A few days ago, I interviewed the critic and political columnist David Bromwich for The Review. We talked about a lot of things, but a brief exchange in which Bromwich criticized academics’ use of Twitter — hardly the primary focus of the conversation — was, of course, what got noticed on Twitter. A handful of scholars concurred with Bromwich’s judgment; hundreds more defended the honor of Twitter against what they construed as ivory-tower snobbishness. The whole spectacle was evidence for Twitter’s peculiarly puritanical intensification of Marshall McLuhan’s core perception: “The medium is the message.” Here’s what Bromwich said.

“I know of faculty, both here and at other universities, who are major personalities on Twitter. They tweet links to articles, and they tweet instant reactions, off the cuff, sometimes witty and sometimes not. And there is some demagoguing. On occasion, they are compelled by an inward or outward pressure to delete their tweets.

“To me, this simply goes against the vocation of being a scholar. Let’s not be too high and mighty, but still — we are understood to be people who deliberate, who take some time to get at what we believe to be the truth. The whole ethic of snap reactions goes against that. In the long run, it’s going to reduce the prestige of professors. It makes us more like everyone else, which a lot of academics have wanted to be all along. That’s part of the problem — the idea that we should try to erase the distinctions that separate university life, academic life, from society.”

Crucially, Bromwich’s criticism of Twitter is embedded in a larger defense of what he elsewhere in the conversation calls “the presumptive difference between the university and a popular culture that depends on the fast flow of opinions and isn’t concerned with a conscientious search for truth.” For obvious reasons, the insistence on this distinction can sound antidemocratic, and many on Twitter assumed that it was. A representative response: “Unless I missed the anointment ceremony … we are like everyone else.”

But academics are not like everyone else — or at any rate, academe is not like the other professions. The conviction that scholarship is in some sense an autonomous sphere is probably not one that scholars can do without, at least not if they want to retain the foundational privileges of academic freedom and the tenure system. Those institutions are oriented toward a vocational ideal of the academy; they do not exist in other professions, because they would make no sense there. Corporate lawyers might be rich, but they are bound by golden handcuffs. Dentists don’t have dental freedom. To dissent from Bromwich’s insistence that academic life is different from other kinds of professional life — to imagine that that conviction is simple snobbery — is to abandon academic freedom in any of its senses.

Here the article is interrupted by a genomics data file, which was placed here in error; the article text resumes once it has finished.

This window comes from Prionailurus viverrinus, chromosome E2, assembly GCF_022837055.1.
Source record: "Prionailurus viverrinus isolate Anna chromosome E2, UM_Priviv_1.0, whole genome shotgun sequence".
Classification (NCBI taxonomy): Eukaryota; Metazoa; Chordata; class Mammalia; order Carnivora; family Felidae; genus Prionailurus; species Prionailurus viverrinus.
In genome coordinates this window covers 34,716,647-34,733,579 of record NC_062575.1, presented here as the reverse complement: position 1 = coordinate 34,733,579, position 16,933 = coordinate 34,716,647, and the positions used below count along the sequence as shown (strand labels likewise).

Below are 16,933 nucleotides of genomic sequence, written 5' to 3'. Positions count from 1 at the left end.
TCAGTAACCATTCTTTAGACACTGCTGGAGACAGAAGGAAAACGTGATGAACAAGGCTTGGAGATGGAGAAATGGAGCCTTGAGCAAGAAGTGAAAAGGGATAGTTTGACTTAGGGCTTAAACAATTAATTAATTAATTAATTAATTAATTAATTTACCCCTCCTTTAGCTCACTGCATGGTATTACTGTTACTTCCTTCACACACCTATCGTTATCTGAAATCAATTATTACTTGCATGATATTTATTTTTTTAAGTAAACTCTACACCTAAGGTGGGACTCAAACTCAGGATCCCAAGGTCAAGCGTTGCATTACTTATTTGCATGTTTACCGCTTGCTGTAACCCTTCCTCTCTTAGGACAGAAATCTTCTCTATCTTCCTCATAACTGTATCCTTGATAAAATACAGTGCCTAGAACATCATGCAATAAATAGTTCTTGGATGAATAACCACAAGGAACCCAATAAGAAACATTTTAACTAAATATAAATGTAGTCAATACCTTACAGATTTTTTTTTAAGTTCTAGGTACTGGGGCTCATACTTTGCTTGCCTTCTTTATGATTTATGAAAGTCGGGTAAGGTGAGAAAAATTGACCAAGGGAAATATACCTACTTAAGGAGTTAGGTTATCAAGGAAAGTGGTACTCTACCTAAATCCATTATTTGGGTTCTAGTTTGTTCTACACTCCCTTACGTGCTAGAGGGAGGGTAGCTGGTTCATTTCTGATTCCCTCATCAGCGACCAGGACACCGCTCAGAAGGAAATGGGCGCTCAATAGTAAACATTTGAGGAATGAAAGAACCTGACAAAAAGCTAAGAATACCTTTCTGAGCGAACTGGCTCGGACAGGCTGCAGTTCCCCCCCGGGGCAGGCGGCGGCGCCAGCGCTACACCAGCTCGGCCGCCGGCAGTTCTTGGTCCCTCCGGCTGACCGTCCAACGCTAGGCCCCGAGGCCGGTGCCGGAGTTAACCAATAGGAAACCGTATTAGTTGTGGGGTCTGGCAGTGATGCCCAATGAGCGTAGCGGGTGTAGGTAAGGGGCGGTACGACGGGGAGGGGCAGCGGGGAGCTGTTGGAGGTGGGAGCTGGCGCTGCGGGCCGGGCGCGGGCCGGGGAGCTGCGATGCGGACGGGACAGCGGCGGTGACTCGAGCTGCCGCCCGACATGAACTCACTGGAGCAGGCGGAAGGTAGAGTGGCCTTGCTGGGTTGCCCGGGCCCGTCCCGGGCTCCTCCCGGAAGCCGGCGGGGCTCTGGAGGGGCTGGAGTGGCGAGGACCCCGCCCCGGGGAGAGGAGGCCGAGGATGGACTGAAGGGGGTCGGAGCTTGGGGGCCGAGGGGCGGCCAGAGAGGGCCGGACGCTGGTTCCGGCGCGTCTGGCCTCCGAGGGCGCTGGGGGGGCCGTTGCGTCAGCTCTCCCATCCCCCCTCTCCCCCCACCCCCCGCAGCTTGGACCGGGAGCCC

Tenure is under attack anyway, as no one reading this will need to be reminded. And declining job security in other industries will hardly make the American public more disposed to appreciate its value in academe. When Bromwich refers to the threatened “prestige of professors,” his concern is not that they won’t be accepted to the country club. His concern, precisely, is that they won’t continue to be granted, by the wider society, the freedom to do their jobs.

That freedom exists only to the extent that faculty members have a special status. “Tenure,” as Alice Dreger writes in Aeon, “warms the universities that are the incubators of American democracy.” In other words, “academics already are just like everybody else” might not be the democratic credo Bromwich’s critics think it is. Any defense of the imperiled institutions of tenure and of academic freedom will need to rely on the opposite premise. To fail to do so is to risk colluding with the state legislatures gutting funding and eliminating the protections of tenure. Those politicians, too, are certain that there’s nothing special about professors.

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Write to me at len.gutkin@chronicle.com.


Len Gutkin